Immunogenomics Functional Validation
Advances in gene sequencing technology now allow us to understand the genome on a personal level. This is particularly important for sufferers of rare immunological conditions, who often struggle to obtain a diagnosis of their disease. The Clinical Immunogenomics Research Consortium Australia (CIRCA) is a multi-centre collaboration that aims to understand how genetic mutations give rise to immunological diseases in individual patients and to use these findings to improve outcomes for the patients and for others with more common immune diseases.
State-of-the-art genomics is used to obtain whole genome sequences. In some cases patients will immediately receive a molecular diagnosis. The benefits for the patients include the end of a “diagnostic odyssey”, better therapeutic interventions, informed family planning decisions, cessation of non-beneficial therapies and cost savings for the patients and health system.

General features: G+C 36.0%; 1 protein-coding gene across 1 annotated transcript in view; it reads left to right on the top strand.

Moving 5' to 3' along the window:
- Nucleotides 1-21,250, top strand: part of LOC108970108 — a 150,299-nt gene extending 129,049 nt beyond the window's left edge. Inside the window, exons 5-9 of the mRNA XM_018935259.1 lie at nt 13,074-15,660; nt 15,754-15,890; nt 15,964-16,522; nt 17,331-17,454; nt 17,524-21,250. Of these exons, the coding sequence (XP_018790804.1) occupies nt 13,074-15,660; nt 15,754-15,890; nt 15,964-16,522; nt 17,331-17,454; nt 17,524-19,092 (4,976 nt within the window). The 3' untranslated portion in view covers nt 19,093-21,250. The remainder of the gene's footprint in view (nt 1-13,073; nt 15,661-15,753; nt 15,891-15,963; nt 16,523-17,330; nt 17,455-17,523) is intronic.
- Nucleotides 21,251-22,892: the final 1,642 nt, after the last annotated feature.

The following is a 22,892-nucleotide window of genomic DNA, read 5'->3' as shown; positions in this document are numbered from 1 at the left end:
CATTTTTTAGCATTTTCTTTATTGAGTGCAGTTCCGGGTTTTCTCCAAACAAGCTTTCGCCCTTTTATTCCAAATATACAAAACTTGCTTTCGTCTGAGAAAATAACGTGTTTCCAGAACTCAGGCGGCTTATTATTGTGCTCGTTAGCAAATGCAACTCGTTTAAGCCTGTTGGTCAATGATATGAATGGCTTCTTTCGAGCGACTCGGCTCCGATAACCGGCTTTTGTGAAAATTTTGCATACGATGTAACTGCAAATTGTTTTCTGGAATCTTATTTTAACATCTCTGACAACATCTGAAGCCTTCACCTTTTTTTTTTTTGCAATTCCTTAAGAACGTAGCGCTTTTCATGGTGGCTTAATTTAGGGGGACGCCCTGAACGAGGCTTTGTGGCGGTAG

For patients who do not posses a previously reported disease-linked mutation, their genome is searched for novel genetic variations that could account for the symptoms observed. Any candidate gene variations observed must undergo rigorous testing before pathogenicity can be attributed to them. Our laboratory performs initial experiments to verify the damaging outcomes of the genetic variation and works with other specialist laboratories to understand the outcomes of altered gene function. Immunological disease are particularly amenable to this approach because immune cells circulate in the blood and therefore relatively straightforward to obtain and test.
The CIRCA team of clinical immunologists, geneticists, genetic counsellors, and research scientists work together to understand the physiological consequences of novel genetic variations, with a view to enhancing our understanding of immunological function. This will allow for improved treatment of both the rare diseases underpinned by these genetic variations, as well as common immunological diseases in which the same pathways may be active.